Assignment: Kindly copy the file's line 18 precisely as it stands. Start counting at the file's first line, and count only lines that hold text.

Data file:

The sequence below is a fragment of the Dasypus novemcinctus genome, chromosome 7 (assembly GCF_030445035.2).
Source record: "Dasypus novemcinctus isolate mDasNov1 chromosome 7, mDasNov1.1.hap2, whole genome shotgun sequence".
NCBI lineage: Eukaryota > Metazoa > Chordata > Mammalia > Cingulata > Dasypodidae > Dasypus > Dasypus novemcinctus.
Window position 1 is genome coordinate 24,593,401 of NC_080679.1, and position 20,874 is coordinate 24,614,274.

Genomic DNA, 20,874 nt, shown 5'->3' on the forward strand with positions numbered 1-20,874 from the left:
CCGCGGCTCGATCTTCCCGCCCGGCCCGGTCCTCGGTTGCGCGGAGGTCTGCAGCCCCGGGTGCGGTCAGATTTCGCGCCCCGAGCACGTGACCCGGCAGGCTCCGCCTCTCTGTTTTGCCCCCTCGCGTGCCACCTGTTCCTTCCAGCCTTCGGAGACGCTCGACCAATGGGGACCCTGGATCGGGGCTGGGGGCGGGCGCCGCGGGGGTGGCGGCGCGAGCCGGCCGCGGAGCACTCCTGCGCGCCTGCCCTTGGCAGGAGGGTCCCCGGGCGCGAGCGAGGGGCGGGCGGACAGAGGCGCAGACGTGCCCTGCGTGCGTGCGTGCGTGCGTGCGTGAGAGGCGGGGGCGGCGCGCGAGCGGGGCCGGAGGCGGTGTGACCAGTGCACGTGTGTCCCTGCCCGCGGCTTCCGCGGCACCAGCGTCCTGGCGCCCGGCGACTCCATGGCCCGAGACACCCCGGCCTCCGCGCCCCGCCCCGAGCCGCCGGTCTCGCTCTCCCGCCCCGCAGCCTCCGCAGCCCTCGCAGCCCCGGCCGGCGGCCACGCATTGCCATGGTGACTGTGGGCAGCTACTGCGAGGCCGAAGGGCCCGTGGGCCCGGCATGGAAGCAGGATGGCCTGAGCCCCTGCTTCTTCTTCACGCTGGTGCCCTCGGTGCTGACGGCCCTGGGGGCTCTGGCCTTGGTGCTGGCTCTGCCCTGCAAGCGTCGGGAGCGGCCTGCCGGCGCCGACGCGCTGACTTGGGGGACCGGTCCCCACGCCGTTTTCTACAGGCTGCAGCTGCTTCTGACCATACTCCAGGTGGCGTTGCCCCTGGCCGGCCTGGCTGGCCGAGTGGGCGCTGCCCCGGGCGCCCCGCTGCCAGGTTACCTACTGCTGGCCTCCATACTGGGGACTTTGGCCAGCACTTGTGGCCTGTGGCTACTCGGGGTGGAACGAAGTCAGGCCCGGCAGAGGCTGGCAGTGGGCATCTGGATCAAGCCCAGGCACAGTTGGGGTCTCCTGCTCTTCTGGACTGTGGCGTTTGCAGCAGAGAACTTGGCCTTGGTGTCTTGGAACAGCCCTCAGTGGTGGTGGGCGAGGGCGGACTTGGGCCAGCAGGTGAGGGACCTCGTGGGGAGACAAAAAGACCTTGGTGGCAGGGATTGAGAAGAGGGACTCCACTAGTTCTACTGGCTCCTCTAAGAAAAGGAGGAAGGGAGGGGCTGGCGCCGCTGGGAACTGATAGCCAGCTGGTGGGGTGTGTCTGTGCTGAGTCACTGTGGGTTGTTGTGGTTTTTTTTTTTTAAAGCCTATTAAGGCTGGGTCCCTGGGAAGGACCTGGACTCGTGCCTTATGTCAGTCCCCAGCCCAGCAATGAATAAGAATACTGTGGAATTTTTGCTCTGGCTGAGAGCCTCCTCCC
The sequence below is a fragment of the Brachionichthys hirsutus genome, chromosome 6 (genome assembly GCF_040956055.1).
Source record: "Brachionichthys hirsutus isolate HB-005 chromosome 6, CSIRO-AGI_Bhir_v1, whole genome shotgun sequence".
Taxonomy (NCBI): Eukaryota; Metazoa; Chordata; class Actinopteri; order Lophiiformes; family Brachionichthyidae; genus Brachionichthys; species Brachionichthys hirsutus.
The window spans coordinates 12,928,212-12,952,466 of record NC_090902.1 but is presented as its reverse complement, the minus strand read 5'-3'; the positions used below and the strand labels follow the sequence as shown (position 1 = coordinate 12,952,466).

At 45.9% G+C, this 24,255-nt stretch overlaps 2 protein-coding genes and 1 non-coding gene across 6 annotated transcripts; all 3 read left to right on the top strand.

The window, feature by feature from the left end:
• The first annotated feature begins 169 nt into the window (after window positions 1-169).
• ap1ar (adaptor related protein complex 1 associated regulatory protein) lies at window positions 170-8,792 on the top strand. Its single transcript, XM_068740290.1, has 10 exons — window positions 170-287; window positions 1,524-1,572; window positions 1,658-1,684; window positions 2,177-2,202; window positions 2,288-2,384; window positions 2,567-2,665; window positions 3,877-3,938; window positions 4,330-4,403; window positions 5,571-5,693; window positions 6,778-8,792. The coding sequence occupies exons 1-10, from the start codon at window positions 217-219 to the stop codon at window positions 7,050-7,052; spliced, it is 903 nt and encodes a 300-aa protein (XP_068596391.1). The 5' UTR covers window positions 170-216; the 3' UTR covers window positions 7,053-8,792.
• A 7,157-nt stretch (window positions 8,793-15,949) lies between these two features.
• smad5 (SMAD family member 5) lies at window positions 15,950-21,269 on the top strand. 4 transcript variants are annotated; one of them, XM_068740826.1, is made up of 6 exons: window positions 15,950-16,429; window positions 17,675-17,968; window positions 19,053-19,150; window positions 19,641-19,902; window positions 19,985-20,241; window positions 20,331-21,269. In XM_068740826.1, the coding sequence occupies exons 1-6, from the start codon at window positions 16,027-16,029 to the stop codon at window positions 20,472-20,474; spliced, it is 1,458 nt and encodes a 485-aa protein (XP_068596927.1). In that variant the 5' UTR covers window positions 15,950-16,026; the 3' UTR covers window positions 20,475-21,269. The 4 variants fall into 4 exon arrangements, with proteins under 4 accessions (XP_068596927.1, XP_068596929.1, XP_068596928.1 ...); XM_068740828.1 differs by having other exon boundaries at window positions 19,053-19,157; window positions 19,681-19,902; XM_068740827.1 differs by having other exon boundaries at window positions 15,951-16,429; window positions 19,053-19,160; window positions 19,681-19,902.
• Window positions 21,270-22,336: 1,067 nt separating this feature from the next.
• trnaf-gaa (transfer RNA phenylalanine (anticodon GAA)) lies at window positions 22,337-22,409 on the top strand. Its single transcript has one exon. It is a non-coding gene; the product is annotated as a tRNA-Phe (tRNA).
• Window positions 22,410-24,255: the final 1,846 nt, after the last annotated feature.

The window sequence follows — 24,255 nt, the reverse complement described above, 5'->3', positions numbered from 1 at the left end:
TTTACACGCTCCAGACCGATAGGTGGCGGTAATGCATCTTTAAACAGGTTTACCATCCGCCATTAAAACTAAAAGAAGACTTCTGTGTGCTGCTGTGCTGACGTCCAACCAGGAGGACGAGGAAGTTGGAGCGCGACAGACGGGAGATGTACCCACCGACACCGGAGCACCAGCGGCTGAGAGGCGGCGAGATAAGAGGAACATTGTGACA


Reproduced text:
• trnaf-gaa (transfer RNA phenylalanine (anticodon GAA)) lies at window positions 22,337-22,409 on the top strand. Its single transcript has one exon. It is a non-coding gene; the product is annotated as a tRNA-Phe (tRNA).